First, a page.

This followed the sack of 600 Nigerian employees and what they said were other anti-Labour practices by the management of the company.
“We also call on the Federal Government to call Chevron Management to order, otherwise we can no longer guarantee industrial peace in the oil and gas sector.
“Here is our fatherland and we have a labour law that regulates the activities of organisations in Nigeria; this law cannot be breached; We must follow the process.”
The duo alleged that Chevron management on Independence Day, notified about 2,000 of its employees that their services were no longer required.
Both leaders also alleged that the Chevron management had asked those employees who were still interested in working with them to apply afresh.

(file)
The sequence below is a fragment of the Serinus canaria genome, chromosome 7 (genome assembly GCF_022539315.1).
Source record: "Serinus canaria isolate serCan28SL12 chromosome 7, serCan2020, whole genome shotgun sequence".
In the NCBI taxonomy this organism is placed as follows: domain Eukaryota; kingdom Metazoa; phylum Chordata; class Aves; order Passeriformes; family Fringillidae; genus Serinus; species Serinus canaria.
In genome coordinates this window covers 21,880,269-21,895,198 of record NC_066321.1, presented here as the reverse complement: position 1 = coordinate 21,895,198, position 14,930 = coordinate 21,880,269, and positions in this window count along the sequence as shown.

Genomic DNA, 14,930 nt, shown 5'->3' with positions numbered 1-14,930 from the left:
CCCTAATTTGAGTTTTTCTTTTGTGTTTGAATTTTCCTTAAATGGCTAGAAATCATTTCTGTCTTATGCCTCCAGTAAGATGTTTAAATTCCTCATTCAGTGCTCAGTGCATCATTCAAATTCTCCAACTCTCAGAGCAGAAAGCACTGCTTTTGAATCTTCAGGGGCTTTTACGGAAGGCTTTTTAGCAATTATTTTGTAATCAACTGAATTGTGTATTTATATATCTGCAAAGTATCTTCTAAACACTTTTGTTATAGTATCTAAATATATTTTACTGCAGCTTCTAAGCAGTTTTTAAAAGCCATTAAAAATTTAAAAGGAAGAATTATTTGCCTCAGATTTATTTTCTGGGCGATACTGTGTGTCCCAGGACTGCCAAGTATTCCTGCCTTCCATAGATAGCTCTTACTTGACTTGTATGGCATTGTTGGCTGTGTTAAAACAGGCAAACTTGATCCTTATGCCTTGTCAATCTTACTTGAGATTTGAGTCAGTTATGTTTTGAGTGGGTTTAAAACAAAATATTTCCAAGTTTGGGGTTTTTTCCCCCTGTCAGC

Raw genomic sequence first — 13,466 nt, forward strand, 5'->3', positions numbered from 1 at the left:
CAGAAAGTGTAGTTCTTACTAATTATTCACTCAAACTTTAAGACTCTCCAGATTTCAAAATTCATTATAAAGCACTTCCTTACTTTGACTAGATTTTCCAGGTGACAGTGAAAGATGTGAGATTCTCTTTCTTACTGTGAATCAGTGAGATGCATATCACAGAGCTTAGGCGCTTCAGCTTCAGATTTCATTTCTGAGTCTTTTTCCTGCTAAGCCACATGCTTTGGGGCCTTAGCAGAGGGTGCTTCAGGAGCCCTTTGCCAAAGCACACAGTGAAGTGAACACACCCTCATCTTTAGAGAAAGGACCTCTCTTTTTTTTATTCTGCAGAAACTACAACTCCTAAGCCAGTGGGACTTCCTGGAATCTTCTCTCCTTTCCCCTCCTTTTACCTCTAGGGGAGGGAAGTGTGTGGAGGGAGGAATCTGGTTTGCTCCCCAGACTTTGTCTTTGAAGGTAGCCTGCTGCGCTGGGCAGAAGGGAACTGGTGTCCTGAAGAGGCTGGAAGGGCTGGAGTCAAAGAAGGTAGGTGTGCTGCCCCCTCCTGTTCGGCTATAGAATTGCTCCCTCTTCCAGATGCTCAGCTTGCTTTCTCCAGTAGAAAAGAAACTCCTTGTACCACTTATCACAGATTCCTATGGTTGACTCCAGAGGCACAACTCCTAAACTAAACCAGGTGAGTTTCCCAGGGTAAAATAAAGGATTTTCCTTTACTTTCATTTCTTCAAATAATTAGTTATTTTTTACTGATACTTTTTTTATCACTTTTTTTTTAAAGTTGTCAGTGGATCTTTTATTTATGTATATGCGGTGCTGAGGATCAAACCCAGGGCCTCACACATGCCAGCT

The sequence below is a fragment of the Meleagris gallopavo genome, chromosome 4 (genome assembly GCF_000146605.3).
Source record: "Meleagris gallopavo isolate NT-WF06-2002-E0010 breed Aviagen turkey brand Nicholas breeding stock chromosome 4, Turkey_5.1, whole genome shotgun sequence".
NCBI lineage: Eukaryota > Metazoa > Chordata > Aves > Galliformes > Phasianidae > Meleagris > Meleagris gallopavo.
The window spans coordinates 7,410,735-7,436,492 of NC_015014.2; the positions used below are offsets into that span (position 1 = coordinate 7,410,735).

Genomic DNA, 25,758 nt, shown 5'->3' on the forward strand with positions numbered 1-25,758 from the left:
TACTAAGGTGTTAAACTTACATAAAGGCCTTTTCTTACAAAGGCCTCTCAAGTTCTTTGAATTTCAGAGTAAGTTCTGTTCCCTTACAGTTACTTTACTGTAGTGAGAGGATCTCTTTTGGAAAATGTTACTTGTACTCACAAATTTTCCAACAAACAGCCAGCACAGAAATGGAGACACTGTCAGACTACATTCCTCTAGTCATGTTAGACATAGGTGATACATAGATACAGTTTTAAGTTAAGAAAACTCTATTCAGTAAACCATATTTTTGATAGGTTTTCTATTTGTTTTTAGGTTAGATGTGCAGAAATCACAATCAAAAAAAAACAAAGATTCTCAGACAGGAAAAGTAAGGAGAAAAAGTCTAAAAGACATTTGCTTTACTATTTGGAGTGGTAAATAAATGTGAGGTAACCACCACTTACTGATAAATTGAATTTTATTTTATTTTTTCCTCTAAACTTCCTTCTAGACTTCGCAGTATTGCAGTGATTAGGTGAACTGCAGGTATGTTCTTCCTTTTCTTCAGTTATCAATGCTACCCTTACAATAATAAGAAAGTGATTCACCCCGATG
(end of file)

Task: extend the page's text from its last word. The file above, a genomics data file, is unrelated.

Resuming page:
“This is an imperialist agenda that must not be allowed to stay; most especially as we have just finished celebrating our 60th independence as a sovereign country,” the duo said.
Earlier in a statement, Chevron’s General Manager Policy, Government and Public Affairs, Esimaje Brikinn, said the welfare and safety of its workforce was one of its highest priorities.
Brikinn said: “Making changes to the organisation is never easy for anyone that will be impacted, but it is to improve our ability to remain competitive in Nigeria.
“Reducing the cost and improving the efficiency of our operations are critical to generating more revenues for the Federal Government of Nigeria,” he said.